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Re: breaking a lease

Posted by TenantNet on May 16, 1996 at 15:04:39:

In Reply to: breaking a lease posted by claire hamilton on May 16, 1996 at 14:27:55:

: I live in Athens,GA. Most rental property is
student apartments and the leases typically
specify that a renter cannot terminate the lease
for any reason short of death. Anyway I found a
house and moved, I have thus far paid one months
rent. I have two months remaining on my lease.
The landord said that she would rent the apt out
because I, according to lease, cannot sublet.
The landlord has made no effort to rent the unit
choosing instead to do a complete and substantial
remodel. Is there anyway to get out of this?

Thanks for being the first to try our test
discussion area. I'm hoping other tenants will
see your message and chime in with their 2 cents.
-- if for no other reason so we don't have to respond to every
question :) Plus others may know some peculiarities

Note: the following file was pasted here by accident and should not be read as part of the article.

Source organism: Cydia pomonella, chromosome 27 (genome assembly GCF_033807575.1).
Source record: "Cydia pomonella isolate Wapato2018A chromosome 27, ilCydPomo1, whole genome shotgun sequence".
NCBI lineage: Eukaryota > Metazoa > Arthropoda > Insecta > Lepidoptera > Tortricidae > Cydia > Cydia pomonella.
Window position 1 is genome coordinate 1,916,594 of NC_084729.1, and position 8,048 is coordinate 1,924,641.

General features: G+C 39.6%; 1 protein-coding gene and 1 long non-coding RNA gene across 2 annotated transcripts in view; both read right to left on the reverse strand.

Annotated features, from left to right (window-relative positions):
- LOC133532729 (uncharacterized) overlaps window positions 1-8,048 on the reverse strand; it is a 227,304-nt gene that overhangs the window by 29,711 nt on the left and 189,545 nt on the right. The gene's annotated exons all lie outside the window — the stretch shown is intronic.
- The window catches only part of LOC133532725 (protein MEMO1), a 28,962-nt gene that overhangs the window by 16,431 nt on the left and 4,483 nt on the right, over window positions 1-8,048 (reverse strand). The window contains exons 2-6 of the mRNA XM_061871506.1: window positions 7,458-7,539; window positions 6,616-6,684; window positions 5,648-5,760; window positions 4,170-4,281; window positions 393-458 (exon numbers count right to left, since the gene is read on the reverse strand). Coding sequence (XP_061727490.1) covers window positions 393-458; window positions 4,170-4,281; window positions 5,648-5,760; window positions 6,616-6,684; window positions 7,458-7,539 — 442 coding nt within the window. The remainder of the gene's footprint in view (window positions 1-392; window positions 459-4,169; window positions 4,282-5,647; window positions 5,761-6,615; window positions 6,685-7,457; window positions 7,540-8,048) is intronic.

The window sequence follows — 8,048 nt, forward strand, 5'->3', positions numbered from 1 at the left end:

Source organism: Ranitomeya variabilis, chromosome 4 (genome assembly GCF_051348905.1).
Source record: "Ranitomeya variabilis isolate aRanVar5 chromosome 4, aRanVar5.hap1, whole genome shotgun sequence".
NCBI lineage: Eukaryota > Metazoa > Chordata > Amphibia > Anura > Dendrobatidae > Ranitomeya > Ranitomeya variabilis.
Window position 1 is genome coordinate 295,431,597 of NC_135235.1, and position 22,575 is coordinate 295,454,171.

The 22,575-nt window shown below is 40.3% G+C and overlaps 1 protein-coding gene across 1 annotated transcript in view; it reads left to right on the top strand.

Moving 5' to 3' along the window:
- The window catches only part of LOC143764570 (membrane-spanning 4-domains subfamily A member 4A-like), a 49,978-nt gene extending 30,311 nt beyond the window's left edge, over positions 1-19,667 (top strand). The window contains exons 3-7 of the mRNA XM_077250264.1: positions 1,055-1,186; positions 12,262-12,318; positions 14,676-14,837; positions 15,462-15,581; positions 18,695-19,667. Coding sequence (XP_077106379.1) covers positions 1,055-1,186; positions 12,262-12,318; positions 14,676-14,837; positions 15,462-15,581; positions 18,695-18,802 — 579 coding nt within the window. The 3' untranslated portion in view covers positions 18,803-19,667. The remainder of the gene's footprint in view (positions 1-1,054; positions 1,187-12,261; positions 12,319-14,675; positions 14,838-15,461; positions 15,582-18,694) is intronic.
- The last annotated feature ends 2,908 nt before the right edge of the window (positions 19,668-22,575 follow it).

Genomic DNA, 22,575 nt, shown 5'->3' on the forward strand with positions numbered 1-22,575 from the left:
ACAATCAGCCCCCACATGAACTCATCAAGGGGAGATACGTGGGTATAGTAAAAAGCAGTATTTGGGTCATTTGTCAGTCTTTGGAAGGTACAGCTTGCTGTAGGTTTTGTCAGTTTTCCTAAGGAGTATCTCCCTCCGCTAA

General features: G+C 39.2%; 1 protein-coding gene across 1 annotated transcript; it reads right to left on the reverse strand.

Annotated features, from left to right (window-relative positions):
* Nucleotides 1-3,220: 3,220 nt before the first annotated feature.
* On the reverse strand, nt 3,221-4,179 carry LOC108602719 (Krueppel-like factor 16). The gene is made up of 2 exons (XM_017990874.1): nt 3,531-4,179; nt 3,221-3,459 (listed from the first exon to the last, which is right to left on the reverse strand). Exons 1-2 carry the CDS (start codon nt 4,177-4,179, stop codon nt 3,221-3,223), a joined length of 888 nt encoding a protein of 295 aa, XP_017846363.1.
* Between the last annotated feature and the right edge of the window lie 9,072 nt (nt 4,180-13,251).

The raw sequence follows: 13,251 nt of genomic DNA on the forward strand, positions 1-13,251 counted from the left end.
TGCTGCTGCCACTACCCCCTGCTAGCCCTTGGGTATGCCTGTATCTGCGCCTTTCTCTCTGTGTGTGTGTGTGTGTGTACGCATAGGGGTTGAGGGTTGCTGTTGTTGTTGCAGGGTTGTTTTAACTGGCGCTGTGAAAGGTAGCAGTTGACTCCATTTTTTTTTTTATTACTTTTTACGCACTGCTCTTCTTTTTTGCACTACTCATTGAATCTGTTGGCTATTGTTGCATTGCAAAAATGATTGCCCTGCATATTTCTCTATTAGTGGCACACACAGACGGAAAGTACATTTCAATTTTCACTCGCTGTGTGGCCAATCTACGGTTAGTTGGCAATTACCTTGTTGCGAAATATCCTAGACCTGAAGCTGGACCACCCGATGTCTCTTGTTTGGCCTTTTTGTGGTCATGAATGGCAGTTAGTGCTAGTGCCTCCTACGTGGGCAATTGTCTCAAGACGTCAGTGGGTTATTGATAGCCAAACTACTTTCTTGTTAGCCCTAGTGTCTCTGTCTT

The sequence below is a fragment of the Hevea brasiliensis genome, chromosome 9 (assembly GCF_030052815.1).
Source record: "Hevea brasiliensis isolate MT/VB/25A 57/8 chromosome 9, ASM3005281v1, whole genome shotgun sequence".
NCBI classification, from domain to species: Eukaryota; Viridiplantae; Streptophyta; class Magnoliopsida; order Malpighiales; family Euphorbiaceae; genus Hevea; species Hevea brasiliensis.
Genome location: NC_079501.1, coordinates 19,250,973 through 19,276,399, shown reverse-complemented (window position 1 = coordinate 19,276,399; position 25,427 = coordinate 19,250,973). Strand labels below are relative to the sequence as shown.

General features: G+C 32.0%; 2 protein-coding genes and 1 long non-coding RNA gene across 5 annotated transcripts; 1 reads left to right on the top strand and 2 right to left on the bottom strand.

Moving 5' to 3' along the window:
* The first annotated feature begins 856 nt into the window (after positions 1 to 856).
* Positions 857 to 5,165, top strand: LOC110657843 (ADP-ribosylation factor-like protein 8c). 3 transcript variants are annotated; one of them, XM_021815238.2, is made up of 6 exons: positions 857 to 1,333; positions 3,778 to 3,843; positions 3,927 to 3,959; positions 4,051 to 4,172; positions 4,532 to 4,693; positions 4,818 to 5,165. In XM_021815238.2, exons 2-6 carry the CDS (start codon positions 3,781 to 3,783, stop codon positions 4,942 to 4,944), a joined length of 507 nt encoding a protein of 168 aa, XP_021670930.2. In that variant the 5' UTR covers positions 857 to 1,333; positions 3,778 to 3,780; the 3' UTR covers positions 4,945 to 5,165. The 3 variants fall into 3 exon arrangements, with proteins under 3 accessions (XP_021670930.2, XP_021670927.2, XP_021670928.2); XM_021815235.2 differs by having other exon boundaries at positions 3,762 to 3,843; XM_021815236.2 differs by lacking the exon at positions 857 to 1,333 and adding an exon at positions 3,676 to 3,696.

of the law in your area.

You can generally terminate a lease for a variety
of reasons -- but it can depend on your lease and also state/city
law and local court practice. Some lease provisions might be "unenforceable."
For example, if the landlord breached the lease, that might possibly
give you right to terminate the lease no matter what the landlord thinks.
You might also have the right to sublet -- check your local law.
In general a tenant is responsible for the value of the rent
for the entire term of the lease. But there are exceptions. If the owner
were to take you to court seeking the rent for the remainder of the lease term,
the owner would then be forced to plead damages, i.e., loss of rent.
If the owner has gone ahead and re-rented the place, there is no loss of
rent. If you have brought a replacement tenant to the owner and he/she
refuses to rent the place to the new tenant, then the owner has
"failed to mitigate his/her damages". This last requirement is often
dependent on local court practice and also depennds on what you do
and also on what the owner does. Did the ownner place ads in the paper seeking
a new tenant but was not able to get one? In this case you indicate the
owner has voluntarily foregone the ability to rerent the place and instead opted
for using the time to remodel. Of course nonne of this matters unless you are
dragged into court. I would speak to a local tenant attorney and keep tabs on
everything the owner does (or does not do).

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